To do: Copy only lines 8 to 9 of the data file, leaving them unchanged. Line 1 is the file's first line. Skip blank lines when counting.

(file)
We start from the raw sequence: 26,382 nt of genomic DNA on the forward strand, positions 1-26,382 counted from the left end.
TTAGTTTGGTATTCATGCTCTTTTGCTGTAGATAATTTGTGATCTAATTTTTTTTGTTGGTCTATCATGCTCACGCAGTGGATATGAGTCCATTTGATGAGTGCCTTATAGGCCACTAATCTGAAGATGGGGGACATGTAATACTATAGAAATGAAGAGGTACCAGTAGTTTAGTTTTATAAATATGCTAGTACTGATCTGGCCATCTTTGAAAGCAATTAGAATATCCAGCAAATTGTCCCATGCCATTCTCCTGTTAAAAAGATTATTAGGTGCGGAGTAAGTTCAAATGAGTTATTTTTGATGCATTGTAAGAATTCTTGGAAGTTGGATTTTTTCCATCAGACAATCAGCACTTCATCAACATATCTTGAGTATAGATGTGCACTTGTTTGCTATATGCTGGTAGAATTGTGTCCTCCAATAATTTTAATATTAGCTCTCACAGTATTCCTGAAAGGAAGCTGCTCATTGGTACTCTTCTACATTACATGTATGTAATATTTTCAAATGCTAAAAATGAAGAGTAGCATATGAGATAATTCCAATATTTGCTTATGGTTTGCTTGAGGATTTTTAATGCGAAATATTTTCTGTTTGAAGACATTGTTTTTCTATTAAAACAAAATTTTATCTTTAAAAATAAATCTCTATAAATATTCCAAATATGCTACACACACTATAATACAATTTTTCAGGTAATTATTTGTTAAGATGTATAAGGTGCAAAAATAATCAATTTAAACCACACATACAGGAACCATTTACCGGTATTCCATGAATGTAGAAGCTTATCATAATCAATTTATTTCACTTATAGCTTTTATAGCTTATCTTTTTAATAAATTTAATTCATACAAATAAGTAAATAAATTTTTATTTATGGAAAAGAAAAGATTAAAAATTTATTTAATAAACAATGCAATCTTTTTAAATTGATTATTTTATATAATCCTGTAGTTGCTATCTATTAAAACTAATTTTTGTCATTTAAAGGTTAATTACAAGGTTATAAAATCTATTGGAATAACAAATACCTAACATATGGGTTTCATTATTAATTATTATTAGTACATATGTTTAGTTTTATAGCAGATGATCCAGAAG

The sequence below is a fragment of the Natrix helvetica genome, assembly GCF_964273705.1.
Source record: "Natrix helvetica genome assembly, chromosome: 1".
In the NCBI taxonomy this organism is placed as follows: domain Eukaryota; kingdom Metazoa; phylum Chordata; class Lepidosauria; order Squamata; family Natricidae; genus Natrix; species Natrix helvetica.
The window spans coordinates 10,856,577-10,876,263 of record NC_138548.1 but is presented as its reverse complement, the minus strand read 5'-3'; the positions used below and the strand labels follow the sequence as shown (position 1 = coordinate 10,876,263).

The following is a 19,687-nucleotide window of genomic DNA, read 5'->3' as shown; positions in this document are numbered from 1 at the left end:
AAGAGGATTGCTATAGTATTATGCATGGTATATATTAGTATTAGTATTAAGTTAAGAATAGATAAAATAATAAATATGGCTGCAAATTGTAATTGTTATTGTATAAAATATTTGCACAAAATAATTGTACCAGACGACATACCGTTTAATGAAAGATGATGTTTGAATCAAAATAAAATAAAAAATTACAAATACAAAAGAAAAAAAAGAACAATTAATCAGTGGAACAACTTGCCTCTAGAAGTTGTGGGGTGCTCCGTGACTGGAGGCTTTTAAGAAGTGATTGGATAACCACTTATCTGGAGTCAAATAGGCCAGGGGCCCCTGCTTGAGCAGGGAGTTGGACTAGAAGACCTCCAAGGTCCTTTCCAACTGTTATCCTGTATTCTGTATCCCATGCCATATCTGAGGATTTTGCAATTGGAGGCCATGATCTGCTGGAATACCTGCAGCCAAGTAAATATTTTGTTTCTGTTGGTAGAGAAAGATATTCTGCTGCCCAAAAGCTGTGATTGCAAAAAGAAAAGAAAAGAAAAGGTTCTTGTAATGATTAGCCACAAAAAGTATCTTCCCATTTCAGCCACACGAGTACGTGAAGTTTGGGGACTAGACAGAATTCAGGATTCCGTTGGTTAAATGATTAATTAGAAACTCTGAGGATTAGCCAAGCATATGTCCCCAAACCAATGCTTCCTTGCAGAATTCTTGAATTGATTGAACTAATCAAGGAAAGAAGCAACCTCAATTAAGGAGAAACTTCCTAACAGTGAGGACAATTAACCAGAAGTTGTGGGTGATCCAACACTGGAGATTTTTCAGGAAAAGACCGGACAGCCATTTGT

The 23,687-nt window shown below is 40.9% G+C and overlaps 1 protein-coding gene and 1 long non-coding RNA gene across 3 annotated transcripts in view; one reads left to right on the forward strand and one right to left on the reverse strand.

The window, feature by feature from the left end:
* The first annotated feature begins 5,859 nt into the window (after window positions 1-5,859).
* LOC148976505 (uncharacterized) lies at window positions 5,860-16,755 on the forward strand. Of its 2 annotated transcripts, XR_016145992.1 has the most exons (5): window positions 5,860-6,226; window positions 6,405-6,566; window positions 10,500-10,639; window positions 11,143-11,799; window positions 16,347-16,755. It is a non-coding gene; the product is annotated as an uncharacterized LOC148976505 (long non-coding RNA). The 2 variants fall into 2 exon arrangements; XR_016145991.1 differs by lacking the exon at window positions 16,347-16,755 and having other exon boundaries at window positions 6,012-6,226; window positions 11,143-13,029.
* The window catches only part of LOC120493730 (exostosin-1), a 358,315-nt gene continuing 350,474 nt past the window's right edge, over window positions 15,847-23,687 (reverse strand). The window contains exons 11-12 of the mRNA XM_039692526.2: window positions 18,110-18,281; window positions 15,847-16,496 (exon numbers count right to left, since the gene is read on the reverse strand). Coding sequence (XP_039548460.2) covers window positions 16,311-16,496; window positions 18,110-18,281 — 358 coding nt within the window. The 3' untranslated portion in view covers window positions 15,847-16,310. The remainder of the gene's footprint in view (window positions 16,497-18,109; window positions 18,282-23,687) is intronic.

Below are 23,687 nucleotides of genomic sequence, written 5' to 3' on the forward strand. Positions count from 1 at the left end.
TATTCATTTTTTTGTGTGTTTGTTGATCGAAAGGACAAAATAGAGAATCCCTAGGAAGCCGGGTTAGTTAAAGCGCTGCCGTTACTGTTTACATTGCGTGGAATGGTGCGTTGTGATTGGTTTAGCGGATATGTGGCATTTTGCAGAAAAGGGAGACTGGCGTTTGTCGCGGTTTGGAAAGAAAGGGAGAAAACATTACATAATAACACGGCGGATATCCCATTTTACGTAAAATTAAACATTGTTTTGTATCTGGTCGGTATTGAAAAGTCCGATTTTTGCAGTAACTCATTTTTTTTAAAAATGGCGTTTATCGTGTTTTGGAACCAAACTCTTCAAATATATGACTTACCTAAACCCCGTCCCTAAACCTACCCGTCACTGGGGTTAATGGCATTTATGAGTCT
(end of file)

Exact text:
AAGAGGATTGCTATAGTATTATGCATGGTATATATTAGTATTAGTATTAAGTTAAGAATAGATAAAATAATAAATATGGCTGCAAATTGTAATTGTTATTGTATAAAATATTTGCACAAAATAATTGTACCAGACGACATACCGTTTAATGAAAGATGATGTTTGAATCAAAATAAAATAAAAAATTACAAATACAAAAGAAAAAAAAGAACAATTAATCAGTGGAACAACTTGCCTCTAGAAGTTGTGGGGTGCTCCGTGACTGGAGGCTTTTAAGAAGTGATTGGATAACCACTTATCTGGAGTCAAATAGGCCAGGGGCCCCTGCTTGAGCAGGGAGTTGGACTAGAAGACCTCCAAGGTCCTTTCCAACTGTTATCCTGTATTCTGTATCCCATGCCATATCTGAGGATTTTGCAATTGGAGGCCATGATCTGCTGGAATACCTGCAGCCAAGTAAATATTTTGTTTCTGTTGGTAGAGAAAGATATTCTGCTGCCCAAAAGCTGTGATTGCAAAAAGAAAAGAAAAGAAAAGGTTCTTGTAATGATTAGCCACAAAAAGTATCTTCCCATTTCAGCCACACGAGTACGTGAAGTTTGGGGACTAGACAGAATTCAGGATTCCGTTGGTTAAATGATTAATTAGAAACTCTGAGGATTAGCCAAGCATATGTCCCCAAACCAATGCTTCCTTGCAGAATTCTTGAATTGATTGAACTAATCAAGGAAAGAAGCAACCTCAATTAAGGAGAAACTTCCTAACAGTGAGGACAATTAACCAGAAGTTGTGGGTGATCCAACACTGGAGATTTTTCAGGAAAAGACCGGACAGCCATTTGT

The 23,687-nt window shown below is 40.9% G+C and overlaps 1 protein-coding gene and 1 long non-coding RNA gene across 3 annotated transcripts in view; one reads left to right on the forward strand and one right to left on the reverse strand.